Featured Research

from universities, journals, and other organizations

Gene alteration identified that predisposes to syndrome with high risk of cancer

Date:
December 22, 2010
Source:
JAMA and Archives Journals
Summary:
Researchers have identified a new genetic alteration that predisposes individuals to Cowden syndrome, a rare disorder that is characterized by high risks of breast, thyroid and other cancers, according to preliminary research.

Researchers have identified a new genetic alteration that predisposes individuals to Cowden syndrome, a rare disorder that is characterized by high risks of breast, thyroid and other cancers, according to preliminary research published in the December 22/29 issue of JAMA.

Related Articles


A majority of patients with Cowden syndrome, which occurs in approximately 1 in 200,000 live births, and a small minority of patients with Cowden-like syndrome, have mutations in the tumor suppressor PTEN gene. These mutations are associated with increased risk of various malignancies, approximately 10 percent lifetime risk for thyroid cancer, and as much as 50 percent lifetime risk for female breast cancer over the general population, according to background information in the article. "A large heterogeneous group of individuals with Cowden-like syndrome, who have various combinations of Cowden syndrome features but who do not meet Cowden syndrome diagnostic criteria, have PTEN mutations less than 10 percent of the time, making molecular diagnosis, prediction, genetic counseling, and risk management challenging."

Other mechanisms of loss of function could result in underexpression of PTEN or of KILLIN, a novel tumor suppressor gene lying right next to PTEN, which may account for the remainder of Cowden syndrome and Cowden-like syndrome. "In the context of a difficult-to-recognize syndrome, identification of additional cancer predisposition genes would facilitate molecular diagnosis, genotype-specific predictive testing of family members who are as yet clinically unaffected, genetic counseling, and medical management," the authors write.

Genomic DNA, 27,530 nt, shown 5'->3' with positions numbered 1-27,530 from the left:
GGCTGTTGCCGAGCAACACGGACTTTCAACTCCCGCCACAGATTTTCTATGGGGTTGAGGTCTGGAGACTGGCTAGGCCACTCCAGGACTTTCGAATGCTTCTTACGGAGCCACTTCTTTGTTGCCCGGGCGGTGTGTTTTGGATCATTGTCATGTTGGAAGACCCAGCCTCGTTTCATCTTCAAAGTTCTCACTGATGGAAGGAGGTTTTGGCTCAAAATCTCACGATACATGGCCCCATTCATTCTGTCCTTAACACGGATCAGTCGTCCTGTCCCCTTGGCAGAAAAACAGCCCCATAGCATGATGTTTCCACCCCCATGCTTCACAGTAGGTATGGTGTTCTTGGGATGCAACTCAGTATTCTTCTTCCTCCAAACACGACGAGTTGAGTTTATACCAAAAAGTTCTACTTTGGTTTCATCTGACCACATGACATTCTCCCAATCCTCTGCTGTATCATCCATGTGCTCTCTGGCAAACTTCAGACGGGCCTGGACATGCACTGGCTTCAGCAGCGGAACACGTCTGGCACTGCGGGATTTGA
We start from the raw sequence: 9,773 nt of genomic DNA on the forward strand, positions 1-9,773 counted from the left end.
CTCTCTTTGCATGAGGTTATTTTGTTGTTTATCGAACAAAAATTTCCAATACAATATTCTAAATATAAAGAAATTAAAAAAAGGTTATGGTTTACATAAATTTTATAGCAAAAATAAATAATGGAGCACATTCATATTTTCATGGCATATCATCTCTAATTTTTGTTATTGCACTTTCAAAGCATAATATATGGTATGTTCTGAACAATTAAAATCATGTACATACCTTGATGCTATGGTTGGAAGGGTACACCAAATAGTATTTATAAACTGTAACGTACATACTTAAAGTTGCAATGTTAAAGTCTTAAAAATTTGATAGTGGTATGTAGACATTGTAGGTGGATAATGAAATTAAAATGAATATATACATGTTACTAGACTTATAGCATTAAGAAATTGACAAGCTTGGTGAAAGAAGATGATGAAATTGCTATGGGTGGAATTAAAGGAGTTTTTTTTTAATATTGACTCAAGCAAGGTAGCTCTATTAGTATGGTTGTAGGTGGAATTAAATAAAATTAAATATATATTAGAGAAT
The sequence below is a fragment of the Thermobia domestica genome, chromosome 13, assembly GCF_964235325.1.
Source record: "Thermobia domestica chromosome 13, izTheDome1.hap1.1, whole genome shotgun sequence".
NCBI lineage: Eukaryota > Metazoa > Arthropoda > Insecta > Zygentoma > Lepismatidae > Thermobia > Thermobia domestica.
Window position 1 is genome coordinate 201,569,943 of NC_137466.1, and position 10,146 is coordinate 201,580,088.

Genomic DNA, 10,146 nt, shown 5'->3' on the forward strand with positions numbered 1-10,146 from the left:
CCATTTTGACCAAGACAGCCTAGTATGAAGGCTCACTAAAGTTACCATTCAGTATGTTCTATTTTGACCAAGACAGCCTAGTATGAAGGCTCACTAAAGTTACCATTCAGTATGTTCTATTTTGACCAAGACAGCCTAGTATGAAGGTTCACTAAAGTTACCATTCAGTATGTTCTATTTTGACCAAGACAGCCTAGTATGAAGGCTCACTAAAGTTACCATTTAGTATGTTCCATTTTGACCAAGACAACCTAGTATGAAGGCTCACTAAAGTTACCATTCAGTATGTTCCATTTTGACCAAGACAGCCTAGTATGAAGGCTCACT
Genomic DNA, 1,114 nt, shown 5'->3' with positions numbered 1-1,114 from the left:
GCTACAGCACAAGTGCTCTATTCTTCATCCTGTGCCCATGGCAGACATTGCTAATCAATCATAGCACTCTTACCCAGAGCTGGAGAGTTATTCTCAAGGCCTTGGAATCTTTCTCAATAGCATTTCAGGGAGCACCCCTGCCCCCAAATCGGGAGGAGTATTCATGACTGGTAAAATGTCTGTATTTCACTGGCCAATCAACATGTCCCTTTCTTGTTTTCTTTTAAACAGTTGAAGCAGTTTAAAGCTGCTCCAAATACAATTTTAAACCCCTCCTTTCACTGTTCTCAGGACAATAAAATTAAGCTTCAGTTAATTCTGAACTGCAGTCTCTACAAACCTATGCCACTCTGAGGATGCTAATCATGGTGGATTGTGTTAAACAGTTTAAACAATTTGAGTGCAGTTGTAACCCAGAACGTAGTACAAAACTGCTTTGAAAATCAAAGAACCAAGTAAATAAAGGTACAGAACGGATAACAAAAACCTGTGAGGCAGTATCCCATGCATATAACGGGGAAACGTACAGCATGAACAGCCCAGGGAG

Included in the objectives of a study conducted by Charis Eng, M.D., Ph.D., of the Cleveland Clinic, and colleagues, was to determine the likelihood of KILLIN as a predisposition gene in patients with Cowden syndrome or Cowden-like syndrome, because of its similar function to PTEN. The study included analysis of nucleic acids from 123 patients with Cowden syndrome or Cowden-like syndrome and 50 unaffected individuals without PTEN variants, which were genetically analyzed for expression of PTEN and KILLIN from August 2008 -- June 2010. Prevalence of cancers between groups was compared.

Among the findings of the researchers was that KILLIN is a predisposition gene for Cowden syndrome and Cowden-like syndrome. Individuals with KILLIN-promoter methylation (turns gene off) had a 3-fold increased prevalence of breast cancer (35/42 vs. 24/64) and a greater than 2-fold increase of kidney cancer (4/45 vs. 6/155) over individuals with germline (the cell line from which egg or sperm cells [gametes] are derived) PTEN mutations.

"By discovering another cancer predisposition gene, we have added to the sensitivity of molecular diagnosis and predictive testing becomes possible. Importantly, genetic counseling and gene-informed risk assessment and management become evidence based," the researchers write. "The current national practice guidelines for individuals with PTEN germline mutations includes heightened surveillance of the female breasts and thyroid, but do not have awareness of renal cancer risk. If our observations of 2- to 3-fold increased risks of renal and/or breast cancer with KILLIN germline methylation over those of PTEN mutation holds, then extra vigilance for the organs at risk, breast and kidneys, is warranted. The KILLIN-associated breast cancer risks would parallel those conferred by germline BRCAl/2 mutations."

"If these data can be and must be replicated independently, then a hypothetical schema for prioritizing gene testing could be as follows: (1) individuals with classic Cowden syndrome should be offered PTEN testing first; (2) those found not to have germline PTEN mutations should then be offered KILLIN epigenetic [affects expression of genes without mutation] analysis, in the setting of genetic counseling; and (3) individuals with classic Cowden syndrome without germline PTEN mutation (80 percent are mutation-positive) and without KILLIN epigenetic inactivation (half of the 20 percent should have KILLIN epigenetic inactivation) should then be offered SDHB/D [a type of genes] testing (10 percent of the 20 percent should have SDHB/D mutation). Altogether, therefore, PTEN, KILLIN, and SDHB/D should then account for 92 percent of all classic Cowden syndrome," the authors write.